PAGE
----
It was in the basement of MacConnell’s pub on Hope Street, 19 October 1993, that the Celts For Change group was formed. Following a meeting that day, a committee had been created and the name agreed. Thanks in no small part to the group, the old board was ousted and Fergus McCann was able to step in to save the day.
After the Save Our Celts group’s demise, Celts For Change sought to remove the old board and create a brighter future for Celtic Football Club. Their initial committee comprised of five key men: Matt McGlone, who was the face of the organisation and at the time, Editor of Once-A-Tim fanzine; Brendan Sweeney, Colin Duncan, David Cunningham and John Thompson.
The group had been set a good example to build upon, by Save Our Celts. The organisation, founded by Willie Wilson in 1991, held an opening meeting with an attendance of 300 and further rallies that attracted more. A host of high profile speakers joined their ranks, including overthrown board member Brian Dempsey and Lisbon Lion Jim Craig. Despite early success, an ever decreasing morale among the support left the group in an irreversible decline.
Willie Wilson was invited to join Celts For Change but decided not to do so. However, it was he who put Brendan Sweeney in touch with the forbearers to the group.
Celts For Change set about their aims with quite radical action. A protest outside the Royal Bank of Scotland was the first poignant breakthrough in terms of press coverage. Consequentially, the support increasingly began to see Celts For Change as the group to champion their concerns and bring about genuine transformation.
Matt McGlone’s influence through Once A Tim fanzine ensured that a flow of information was maintained and that full explanation was given to the “Back The Team, Sack The Board” mantra. This campaign created great momentum as t-shirts bearing the letters of that phrase were spotted on the terraces at Celtic Park.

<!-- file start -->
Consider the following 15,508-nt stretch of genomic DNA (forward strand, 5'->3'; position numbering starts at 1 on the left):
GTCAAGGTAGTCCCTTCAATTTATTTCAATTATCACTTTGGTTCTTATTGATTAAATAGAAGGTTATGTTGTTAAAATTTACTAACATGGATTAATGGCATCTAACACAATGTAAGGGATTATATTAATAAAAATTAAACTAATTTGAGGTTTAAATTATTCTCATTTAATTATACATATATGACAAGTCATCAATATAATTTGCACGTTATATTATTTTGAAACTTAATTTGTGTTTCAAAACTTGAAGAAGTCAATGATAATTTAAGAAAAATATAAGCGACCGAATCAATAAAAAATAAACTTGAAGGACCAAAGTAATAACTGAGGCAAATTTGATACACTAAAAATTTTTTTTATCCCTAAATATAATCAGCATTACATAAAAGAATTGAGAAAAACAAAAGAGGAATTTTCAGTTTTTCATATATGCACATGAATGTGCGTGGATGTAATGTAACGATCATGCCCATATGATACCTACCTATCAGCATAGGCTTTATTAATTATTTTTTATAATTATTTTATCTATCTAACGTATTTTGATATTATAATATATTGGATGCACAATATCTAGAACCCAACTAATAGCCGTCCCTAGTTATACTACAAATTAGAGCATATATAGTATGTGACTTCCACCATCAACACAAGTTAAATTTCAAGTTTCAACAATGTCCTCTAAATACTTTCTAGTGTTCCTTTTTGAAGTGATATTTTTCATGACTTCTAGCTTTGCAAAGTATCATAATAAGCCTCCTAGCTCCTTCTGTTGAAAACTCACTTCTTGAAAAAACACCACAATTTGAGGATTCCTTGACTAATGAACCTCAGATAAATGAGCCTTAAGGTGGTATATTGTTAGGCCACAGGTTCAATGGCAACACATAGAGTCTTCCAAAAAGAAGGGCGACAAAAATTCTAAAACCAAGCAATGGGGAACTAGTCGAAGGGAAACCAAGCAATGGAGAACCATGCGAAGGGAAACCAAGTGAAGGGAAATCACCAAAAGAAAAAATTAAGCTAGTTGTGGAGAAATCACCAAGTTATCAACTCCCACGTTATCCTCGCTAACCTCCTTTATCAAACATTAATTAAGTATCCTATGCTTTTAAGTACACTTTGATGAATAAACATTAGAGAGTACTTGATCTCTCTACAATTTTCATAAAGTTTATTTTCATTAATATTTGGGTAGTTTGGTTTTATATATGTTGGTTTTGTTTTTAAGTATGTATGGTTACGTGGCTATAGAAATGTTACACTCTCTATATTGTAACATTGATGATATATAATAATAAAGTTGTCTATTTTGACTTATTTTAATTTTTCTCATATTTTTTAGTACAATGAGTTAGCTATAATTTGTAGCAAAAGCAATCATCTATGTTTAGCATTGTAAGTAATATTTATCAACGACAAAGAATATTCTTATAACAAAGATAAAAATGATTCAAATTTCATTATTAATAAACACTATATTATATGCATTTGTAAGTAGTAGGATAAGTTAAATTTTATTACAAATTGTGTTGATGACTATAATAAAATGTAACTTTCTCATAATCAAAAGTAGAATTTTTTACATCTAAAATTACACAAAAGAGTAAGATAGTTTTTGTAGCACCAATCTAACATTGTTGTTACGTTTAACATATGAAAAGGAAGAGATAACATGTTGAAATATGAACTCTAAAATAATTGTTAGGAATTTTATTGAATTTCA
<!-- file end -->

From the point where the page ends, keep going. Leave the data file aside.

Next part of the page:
By the time BBC News gave coverage to a Celts For Change rally, meetings at city halls were being filled to the brim. With that said, the organisers didn’t operate without opposition. There seems to be a little bit of revisionism which suggests that the entire Celtic support hated the old board and wanted them out. There was in fact quite a clamorous minority who felt differently. Some fans even suggested that the group were Rangers supporters, out to destroy the club, in disguise. Nevertheless, after getting the backing of the Irish Celtic Supporter’s Clubs, Celts For Change made a breakthrough and then gradually won the trust of the Scottish based support. Over time, they curtailed the minority opposing them.
The committee worked with relentless enthusiasm, whilst keeping up jobs, marriages, and families. Their finest hour came on 1 March 1994, when they organised a boycott of the re-arranged midweek match against Kilmarnock. Some fans chose not to give up their enjoyment of following Celtic, whilst others felt that it strayed from the Back The Team, Sack The Board ideal. Nevertheless, most trusted in the group’s guidance.
Celtic beat Kilmarnock 1-0, but all eyes were firmly on the post match attendance figures. The official club attendance was given as 10,055. Little did the board know that Celts For Change had employed an agency to stand at the turnstyles and count the true number of attendees. Their figure: 8,225. The key factor was that the break even point for Celtic was 10,000 paying fans. Therefore, the boycott was a success and sent a message to the board.
A matter of three days had passed before Celts For Change’s embarrassing exposal of the board was compounded by the last minute takeover of Fergus McCann. Just a day earlier, on 3 March 1994, the old board had called a press conference which they claimed would be “The most momentous in Celtic’s history.” The conference consisted of plans for a Celtic village in Cambuslang, financially backed by a Swiss bank. These astonishing claims were found to be untrue and the reputation of the board was shattered. 24 hours later, Brian Dempsey emerged on the steps outside Celtic Park and famously said: “The game is over, the rebels have won!”
#OTD in 1994: Fergus McCann and Brian Dempsey stood on the steps of Celtic Park to deliver the news all the fans had been waiting for – The Rebels had ousted the board. Give this man a statue 🍀pic.twitter.com/GXCBhZlH00
— 🍀 Celtic1967.com 🍀 (@Celtic1967_com) March 4, 2021
Each of the Celts For Change committee member’s efforts are recognised in stone outside of Celtic Park.
READ THIS…Fergus McCann – The Man Who Saved Celtic
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